3.2 Independent Research: Six credits of independent study focused on a research project are required. This research will normally be supervised by the student's advisor over two terms, but any IS faculty member who is a member of the graduate faculty may supervise the student. The student may opt to have different faculty supervise different parts of the independent study. The result of this research will be an original, publishable quality research paper, which will serve as the basis of the preliminary exam (see below). Previously published work may not be used to fulfill this requirement, although the independent research project might build upon previous work done by the student.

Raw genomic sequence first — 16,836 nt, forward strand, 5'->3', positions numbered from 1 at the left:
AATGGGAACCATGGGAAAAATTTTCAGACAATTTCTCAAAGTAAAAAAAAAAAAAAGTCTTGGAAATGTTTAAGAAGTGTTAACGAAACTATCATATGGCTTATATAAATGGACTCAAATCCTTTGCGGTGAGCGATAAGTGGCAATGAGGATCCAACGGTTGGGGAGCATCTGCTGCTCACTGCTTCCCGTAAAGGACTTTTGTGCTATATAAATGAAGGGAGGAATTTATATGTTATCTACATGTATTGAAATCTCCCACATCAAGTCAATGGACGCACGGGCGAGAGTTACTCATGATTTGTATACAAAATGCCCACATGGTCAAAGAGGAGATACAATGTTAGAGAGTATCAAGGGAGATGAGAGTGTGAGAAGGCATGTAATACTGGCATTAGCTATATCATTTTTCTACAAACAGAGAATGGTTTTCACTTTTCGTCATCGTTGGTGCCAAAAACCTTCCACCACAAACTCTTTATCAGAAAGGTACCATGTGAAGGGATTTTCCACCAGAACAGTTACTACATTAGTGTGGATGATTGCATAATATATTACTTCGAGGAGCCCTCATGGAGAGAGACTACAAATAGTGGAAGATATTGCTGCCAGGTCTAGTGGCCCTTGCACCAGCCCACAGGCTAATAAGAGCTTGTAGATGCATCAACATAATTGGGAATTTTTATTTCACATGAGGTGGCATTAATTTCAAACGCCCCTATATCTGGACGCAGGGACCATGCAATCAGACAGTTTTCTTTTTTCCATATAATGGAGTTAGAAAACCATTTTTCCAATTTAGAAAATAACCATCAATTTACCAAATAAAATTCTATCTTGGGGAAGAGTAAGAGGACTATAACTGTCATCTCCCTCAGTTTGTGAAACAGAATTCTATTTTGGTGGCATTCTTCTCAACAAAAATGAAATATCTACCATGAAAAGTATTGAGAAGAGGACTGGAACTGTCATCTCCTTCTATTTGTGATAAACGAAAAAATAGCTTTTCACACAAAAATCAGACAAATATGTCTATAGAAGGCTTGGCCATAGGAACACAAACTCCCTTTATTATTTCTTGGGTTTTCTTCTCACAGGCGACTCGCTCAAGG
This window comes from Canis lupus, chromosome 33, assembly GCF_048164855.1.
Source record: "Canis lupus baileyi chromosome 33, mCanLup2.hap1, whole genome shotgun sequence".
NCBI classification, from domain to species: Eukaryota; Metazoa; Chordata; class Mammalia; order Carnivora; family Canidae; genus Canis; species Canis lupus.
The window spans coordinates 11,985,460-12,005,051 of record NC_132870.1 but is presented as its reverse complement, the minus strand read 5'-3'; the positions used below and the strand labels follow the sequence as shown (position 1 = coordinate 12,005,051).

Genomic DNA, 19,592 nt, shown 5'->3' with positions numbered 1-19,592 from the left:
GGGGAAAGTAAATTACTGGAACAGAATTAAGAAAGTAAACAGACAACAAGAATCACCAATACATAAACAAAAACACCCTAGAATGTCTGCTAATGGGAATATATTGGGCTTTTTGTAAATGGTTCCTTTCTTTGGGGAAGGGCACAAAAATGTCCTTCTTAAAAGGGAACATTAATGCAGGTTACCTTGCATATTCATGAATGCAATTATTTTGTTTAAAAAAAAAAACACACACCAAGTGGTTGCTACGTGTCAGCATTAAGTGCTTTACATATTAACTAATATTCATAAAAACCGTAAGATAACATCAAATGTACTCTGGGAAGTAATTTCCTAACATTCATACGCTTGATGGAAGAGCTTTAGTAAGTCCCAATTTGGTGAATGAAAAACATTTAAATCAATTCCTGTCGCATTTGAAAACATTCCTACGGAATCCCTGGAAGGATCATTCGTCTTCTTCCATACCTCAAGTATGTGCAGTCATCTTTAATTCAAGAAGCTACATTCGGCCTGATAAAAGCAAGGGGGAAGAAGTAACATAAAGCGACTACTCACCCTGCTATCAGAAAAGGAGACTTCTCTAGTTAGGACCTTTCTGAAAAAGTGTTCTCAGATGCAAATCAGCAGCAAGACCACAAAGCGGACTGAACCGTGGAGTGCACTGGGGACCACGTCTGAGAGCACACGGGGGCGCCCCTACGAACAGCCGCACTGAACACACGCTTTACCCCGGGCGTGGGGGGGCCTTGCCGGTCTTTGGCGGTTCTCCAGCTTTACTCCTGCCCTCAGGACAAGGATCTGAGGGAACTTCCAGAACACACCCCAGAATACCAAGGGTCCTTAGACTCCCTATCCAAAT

3.3 Doctoral Seminars: Three doctoral seminars (9 credits), including a required Introduction to Doctoral Research (IS 3005), are required. IS3005 is offered every fall/spring and should be taken during the first year of study. This course will cover the scope of research in Information Science. Advanced doctoral seminars will be focused on single research themes.

4. Preliminary Examination

The goal of the preliminary evaluation is to assess your breadth of knowledge and ability to conduct research in information science. The evidence of your breath of knowledge is your performance in the core courses and seminars. The evidence of your ability to conduct research is provided by authorship, presentation, and public defense of a publishable quality research paper that: